Coming Home (Sony Pictures Classics, PG-13)

Coming Home 75It’s strange that such an amateurish film comes from a master as seasoned as Yimou.





Coming Home 500

Chinese director Zhang Yimou is one of the most accessible, best, and most easily recognizable directors from that country. He’s been cranking out great, aesthetically-beautiful films for nearly 30 years now, and they run the gamut from dramas (Raise the Red Lantern) to romances (Ju Dou) to martial arts pictures (Hero, House of Flying Daggers). Especially in his early career, Yimou tended to cast Chinese superstar Gong Li in the lead role of his usually female-centered pictures. And while Yimou and Li don’t work together quite as reliably as they once did, they’re reteamed in the newest Yimou film, Coming Home, which feels like him trying to recreate the dramatic successes of the earlier part of his career, such as To Live (1994, also starring Li), before he got distracted by a run of martial arts pictures, many of which didn’t feature Li at all.

And at this point, I’m sorry to say that Yimou could stand a hit, at least on American soil, so much as a Chinese drama ever really is a hit among subtitle-fearing Americans. His last few efforts have been the worst of his career—2011’s Christian Bale co-starring The Flowers of War was a dud; 2009’s A Woman, a Gun, and a Noodle Shop, a remake of the Coen brothers’ Blood Simple, is awful; and even 2006’s Curse of the Golden Flower, while pretty good, was the least-interesting martial arts movie he made.

With Coming Home you can feel Yimou really trying, but on the whole it doesn’t work. The premise is similar to something like Still Alice or Away from Her, in that it concerns a wife, Feng Wanyu (Li), who, after a blow to the head and some general wartime trauma, is no longer able to recognize the aged version of her husband Lu Yanshi (Chen Daoming), who is released back to her in the last days of China’s Cultural Revolution. The trick is that she still remembers Lu, and indeed harbors great affection for a mass of letters he sent and she kept over the years, but she just doesn’t recognize the physical presence of Lu anymore.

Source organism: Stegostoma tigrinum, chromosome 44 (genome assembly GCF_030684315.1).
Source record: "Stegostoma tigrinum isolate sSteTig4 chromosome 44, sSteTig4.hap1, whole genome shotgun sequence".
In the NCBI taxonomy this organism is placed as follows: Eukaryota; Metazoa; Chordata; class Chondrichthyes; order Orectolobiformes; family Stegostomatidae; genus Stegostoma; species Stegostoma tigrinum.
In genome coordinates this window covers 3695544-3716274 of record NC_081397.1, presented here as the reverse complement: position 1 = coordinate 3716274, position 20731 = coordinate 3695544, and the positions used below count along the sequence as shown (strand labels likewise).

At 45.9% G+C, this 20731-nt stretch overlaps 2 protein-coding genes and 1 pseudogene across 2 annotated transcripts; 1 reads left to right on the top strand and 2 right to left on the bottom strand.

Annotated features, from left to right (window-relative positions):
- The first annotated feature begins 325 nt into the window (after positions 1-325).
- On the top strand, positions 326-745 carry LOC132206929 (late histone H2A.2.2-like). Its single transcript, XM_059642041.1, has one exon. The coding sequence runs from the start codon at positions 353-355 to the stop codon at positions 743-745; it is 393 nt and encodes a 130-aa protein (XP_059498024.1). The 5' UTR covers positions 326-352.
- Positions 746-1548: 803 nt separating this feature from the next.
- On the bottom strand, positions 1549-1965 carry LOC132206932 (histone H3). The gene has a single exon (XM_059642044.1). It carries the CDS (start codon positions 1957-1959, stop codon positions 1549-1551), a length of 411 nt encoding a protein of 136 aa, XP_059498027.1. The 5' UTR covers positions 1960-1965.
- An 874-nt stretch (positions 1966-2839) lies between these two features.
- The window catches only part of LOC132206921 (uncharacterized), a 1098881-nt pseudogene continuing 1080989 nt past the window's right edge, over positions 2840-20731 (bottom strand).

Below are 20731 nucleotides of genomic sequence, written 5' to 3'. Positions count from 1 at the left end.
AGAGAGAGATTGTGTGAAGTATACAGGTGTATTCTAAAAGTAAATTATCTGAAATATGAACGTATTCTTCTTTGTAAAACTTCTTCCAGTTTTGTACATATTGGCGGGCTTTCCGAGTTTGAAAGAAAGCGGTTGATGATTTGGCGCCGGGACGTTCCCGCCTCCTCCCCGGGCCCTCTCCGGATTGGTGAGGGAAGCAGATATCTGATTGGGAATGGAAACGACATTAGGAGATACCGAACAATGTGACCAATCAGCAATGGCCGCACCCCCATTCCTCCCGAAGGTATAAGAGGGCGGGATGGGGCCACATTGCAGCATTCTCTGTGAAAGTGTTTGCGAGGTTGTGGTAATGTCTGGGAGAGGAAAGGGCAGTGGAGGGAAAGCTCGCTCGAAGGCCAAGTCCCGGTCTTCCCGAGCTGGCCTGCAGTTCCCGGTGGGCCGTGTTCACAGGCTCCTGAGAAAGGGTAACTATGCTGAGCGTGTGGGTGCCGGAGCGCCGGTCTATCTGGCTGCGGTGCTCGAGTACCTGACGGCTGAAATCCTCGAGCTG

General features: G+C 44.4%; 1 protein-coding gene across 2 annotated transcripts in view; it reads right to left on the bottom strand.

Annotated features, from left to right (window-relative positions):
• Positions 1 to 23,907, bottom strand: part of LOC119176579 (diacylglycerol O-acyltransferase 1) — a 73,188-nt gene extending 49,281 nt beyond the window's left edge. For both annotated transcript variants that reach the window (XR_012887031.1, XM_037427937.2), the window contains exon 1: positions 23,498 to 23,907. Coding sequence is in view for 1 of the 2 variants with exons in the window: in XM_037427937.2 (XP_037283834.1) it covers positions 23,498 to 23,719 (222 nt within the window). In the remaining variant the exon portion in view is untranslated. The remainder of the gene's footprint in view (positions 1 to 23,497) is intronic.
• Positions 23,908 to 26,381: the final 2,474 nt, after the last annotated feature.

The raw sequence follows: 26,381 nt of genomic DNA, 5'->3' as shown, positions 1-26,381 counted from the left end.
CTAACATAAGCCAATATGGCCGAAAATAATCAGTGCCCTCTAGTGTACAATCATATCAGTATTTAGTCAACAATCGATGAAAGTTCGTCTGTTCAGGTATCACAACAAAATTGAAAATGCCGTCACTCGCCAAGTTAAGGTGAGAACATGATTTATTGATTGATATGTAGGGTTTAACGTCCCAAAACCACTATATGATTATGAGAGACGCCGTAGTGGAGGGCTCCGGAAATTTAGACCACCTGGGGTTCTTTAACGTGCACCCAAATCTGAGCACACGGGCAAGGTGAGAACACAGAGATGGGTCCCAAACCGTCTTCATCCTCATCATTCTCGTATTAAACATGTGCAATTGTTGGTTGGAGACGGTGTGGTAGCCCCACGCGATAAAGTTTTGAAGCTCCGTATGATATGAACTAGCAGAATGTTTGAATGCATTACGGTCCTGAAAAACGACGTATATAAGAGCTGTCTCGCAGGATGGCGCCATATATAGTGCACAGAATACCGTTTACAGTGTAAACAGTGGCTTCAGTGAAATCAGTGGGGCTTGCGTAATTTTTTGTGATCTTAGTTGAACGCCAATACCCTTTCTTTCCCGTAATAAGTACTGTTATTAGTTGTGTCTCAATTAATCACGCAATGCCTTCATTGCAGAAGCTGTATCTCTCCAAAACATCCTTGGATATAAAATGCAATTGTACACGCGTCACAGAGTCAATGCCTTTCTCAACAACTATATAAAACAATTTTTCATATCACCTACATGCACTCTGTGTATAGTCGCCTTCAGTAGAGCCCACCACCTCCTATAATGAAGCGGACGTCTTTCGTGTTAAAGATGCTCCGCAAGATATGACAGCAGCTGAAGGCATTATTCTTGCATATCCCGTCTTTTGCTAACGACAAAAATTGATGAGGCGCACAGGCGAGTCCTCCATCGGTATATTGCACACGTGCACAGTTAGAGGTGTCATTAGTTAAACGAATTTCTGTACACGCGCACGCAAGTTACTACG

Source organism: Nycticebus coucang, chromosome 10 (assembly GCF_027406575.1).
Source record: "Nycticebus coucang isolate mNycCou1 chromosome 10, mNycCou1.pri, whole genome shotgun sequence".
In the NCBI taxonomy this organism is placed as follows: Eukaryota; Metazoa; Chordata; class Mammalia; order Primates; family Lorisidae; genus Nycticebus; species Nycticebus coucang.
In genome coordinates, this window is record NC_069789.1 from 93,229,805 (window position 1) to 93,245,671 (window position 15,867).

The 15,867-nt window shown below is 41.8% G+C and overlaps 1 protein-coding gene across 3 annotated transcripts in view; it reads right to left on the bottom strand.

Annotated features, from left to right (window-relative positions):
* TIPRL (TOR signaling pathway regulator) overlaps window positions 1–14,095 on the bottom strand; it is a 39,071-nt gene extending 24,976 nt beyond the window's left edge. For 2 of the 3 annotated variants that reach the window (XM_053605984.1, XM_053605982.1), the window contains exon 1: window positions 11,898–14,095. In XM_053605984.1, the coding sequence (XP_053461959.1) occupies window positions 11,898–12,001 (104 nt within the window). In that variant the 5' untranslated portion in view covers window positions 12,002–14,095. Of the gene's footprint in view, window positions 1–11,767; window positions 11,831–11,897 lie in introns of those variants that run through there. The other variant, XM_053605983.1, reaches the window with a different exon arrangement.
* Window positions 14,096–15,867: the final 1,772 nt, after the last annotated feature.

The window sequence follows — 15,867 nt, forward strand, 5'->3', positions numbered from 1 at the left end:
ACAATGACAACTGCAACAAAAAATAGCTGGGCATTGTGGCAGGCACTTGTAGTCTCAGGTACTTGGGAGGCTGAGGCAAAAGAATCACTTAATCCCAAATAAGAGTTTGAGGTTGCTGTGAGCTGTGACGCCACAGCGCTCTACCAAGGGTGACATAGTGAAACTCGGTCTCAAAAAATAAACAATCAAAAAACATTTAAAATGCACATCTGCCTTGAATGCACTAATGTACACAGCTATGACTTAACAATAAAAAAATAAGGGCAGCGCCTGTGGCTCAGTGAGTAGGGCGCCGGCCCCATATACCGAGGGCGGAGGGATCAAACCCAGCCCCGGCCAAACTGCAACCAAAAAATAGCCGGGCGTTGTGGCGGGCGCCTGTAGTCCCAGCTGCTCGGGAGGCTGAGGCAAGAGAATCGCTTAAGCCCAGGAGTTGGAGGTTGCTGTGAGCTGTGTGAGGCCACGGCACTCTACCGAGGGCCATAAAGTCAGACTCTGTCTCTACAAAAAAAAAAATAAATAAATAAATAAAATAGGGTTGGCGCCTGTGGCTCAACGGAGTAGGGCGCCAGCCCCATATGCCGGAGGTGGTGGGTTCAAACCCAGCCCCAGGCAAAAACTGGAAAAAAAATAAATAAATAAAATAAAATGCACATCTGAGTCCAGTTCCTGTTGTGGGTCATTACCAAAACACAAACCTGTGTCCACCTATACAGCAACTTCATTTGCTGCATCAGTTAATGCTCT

This is an interesting scenario and sometimes it pays off, but in reality a lot of the time Coming Home feels like it’s trying to be baldly manipulative, and fails at even that. It’s one of those films where characters like to dramatically cry out each other’s names (as they’re departing: “Lu!” “Yu!” “Lu!” “Yu!” …you get the idea), the camera does these heavy-handed slow zooms to amp up dramatic tension, and generally the weakness of the filmmaking is enough to take you out of the halfway decent story.

As such, it’s strange that such an amateurish film comes from a master as seasoned as Yimou. Also strange is that it isn’t really a very visually interesting film, as nearly all of Yimou’s other films, good and bad, are. Li fares better than Yimou, and I wonder if this isn’t the least-glamorous role she’s ever taken, but even her performance is stepped on by the overall dopeyness of the film’s tone. | Pete Timmermann

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